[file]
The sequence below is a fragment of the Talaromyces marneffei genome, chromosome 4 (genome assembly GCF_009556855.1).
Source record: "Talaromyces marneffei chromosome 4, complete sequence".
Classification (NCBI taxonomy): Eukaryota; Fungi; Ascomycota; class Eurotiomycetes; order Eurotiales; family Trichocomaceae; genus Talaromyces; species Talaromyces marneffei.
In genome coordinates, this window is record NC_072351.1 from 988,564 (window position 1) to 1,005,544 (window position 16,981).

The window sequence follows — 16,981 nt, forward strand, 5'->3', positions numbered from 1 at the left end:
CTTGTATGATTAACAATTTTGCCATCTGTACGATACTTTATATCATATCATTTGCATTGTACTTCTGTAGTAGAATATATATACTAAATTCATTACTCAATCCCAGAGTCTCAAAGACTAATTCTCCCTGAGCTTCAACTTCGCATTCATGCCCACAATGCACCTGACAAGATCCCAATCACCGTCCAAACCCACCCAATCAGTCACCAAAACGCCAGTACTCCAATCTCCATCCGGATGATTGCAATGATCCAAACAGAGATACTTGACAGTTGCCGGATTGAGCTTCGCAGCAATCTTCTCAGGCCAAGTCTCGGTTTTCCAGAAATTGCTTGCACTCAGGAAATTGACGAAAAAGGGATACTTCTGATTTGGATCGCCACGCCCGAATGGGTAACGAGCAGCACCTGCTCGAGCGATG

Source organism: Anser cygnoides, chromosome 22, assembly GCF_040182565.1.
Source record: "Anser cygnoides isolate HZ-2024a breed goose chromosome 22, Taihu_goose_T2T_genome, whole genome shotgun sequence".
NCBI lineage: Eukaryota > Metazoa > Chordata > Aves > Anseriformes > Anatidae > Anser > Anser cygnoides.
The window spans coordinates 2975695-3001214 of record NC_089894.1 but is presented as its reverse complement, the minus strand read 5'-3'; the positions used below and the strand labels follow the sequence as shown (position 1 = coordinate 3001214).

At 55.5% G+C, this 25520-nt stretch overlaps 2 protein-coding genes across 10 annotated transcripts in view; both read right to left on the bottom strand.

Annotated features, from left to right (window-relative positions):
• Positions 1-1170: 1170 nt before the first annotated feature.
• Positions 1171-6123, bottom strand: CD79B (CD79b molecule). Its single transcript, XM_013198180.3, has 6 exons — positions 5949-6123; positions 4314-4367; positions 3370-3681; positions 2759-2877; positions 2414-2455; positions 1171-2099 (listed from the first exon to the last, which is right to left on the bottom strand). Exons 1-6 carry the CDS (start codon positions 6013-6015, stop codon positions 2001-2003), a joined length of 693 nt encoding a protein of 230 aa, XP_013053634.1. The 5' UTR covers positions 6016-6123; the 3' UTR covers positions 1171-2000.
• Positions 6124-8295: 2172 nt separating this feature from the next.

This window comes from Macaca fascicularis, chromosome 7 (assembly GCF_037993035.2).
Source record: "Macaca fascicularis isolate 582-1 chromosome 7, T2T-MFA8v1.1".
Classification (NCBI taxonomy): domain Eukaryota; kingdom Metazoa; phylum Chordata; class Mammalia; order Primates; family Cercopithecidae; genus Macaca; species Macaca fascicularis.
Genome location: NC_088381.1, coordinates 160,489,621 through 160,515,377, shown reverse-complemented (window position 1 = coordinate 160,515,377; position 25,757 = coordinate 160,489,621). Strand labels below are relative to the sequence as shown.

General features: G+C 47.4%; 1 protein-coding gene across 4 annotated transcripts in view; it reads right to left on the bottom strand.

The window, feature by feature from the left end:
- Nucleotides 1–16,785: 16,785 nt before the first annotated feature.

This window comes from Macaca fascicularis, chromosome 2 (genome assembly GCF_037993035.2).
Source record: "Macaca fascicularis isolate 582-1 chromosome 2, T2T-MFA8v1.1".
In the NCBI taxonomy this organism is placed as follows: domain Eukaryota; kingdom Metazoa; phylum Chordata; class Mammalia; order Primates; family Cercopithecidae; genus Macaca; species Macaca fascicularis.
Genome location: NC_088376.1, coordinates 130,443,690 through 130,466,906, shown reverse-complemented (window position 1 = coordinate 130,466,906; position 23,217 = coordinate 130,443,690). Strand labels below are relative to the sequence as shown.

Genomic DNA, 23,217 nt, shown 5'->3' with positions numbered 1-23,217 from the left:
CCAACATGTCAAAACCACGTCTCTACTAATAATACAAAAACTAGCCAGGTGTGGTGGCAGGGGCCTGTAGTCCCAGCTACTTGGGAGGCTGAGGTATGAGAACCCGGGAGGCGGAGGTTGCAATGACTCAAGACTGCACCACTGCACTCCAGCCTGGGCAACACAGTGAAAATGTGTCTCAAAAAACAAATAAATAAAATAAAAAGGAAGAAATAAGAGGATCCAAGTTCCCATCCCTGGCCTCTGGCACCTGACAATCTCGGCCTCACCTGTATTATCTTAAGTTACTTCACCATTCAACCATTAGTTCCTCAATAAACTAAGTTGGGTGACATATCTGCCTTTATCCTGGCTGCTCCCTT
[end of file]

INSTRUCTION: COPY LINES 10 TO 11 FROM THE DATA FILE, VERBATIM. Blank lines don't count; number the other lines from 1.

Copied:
The window spans coordinates 2975695-3001214 of record NC_089894.1 but is presented as its reverse complement, the minus strand read 5'-3'; the positions used below and the strand labels follow the sequence as shown (position 1 = coordinate 3001214).

At 55.5% G+C, this 25520-nt stretch overlaps 2 protein-coding genes across 10 annotated transcripts in view; both read right to left on the bottom strand.